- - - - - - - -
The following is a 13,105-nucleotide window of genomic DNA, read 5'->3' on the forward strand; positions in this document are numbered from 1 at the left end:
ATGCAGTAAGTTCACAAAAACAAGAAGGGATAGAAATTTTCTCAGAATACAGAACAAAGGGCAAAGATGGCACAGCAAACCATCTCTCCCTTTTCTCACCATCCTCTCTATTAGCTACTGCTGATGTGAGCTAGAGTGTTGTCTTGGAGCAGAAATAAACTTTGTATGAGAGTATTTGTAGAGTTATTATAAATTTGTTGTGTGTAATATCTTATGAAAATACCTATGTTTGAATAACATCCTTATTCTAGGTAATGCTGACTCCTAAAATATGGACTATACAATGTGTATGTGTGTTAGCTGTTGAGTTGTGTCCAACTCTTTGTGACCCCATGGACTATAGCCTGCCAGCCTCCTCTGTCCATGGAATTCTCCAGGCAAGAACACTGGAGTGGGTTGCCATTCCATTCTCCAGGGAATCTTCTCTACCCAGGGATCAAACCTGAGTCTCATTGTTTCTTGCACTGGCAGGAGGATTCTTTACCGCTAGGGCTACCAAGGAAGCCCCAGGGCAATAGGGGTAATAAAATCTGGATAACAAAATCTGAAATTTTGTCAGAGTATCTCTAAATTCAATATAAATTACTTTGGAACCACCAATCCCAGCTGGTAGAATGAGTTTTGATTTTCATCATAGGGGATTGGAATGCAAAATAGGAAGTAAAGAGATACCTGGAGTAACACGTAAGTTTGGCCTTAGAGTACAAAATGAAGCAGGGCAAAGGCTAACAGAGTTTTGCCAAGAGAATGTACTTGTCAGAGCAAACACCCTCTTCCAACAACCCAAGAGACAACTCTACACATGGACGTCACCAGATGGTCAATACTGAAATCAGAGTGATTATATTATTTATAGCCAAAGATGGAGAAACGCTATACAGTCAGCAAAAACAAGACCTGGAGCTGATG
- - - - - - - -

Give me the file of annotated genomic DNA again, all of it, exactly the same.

The following is a 13,105-nucleotide window of genomic DNA, read 5'->3' on the forward strand; positions in this document are numbered from 1 at the left end:
ATGCAGTAAGTTCACAAAAACAAGAAGGGATAGAAATTTTCTCAGAATACAGAACAAAGGGCAAAGATGGCACAGCAAACCATCTCTCCCTTTTCTCACCATCCTCTCTATTAGCTACTGCTGATGTGAGCTAGAGTGTTGTCTTGGAGCAGAAATAAACTTTGTATGAGAGTATTTGTAGAGTTATTATAAATTTGTTGTGTGTAATATCTTATGAAAATACCTATGTTTGAATAACATCCTTATTCTAGGTAATGCTGACTCCTAAAATATGGACTATACAATGTGTATGTGTGTTAGCTGTTGAGTTGTGTCCAACTCTTTGTGACCCCATGGACTATAGCCTGCCAGCCTCCTCTGTCCATGGAATTCTCCAGGCAAGAACACTGGAGTGGGTTGCCATTCCATTCTCCAGGGAATCTTCTCTACCCAGGGATCAAACCTGAGTCTCATTGTTTCTTGCACTGGCAGGAGGATTCTTTACCGCTAGGGCTACCAAGGAAGCCCCAGGGCAATAGGGGTAATAAAATCTGGATAACAAAATCTGAAATTTTGTCAGAGTATCTCTAAATTCAATATAAATTACTTTGGAACCACCAATCCCAGCTGGTAGAATGAGTTTTGATTTTCATCATAGGGGATTGGAATGCAAAATAGGAAGTAAAGAGATACCTGGAGTAACACGTAAGTTTGGCCTTAGAGTACAAAATGAAGCAGGGCAAAGGCTAACAGAGTTTTGCCAAGAGAATGTACTTGTCAGAGCAAACACCCTCTTCCAACAACCCAAGAGACAACTCTACACATGGACGTCACCAGATGGTCAATACTGAAATCAGAGTGATTATATTATTTATAGCCAAAGATGGAGAAACGCTATACAGTCAGCAAAAACAAGACCTGGAGCTGATG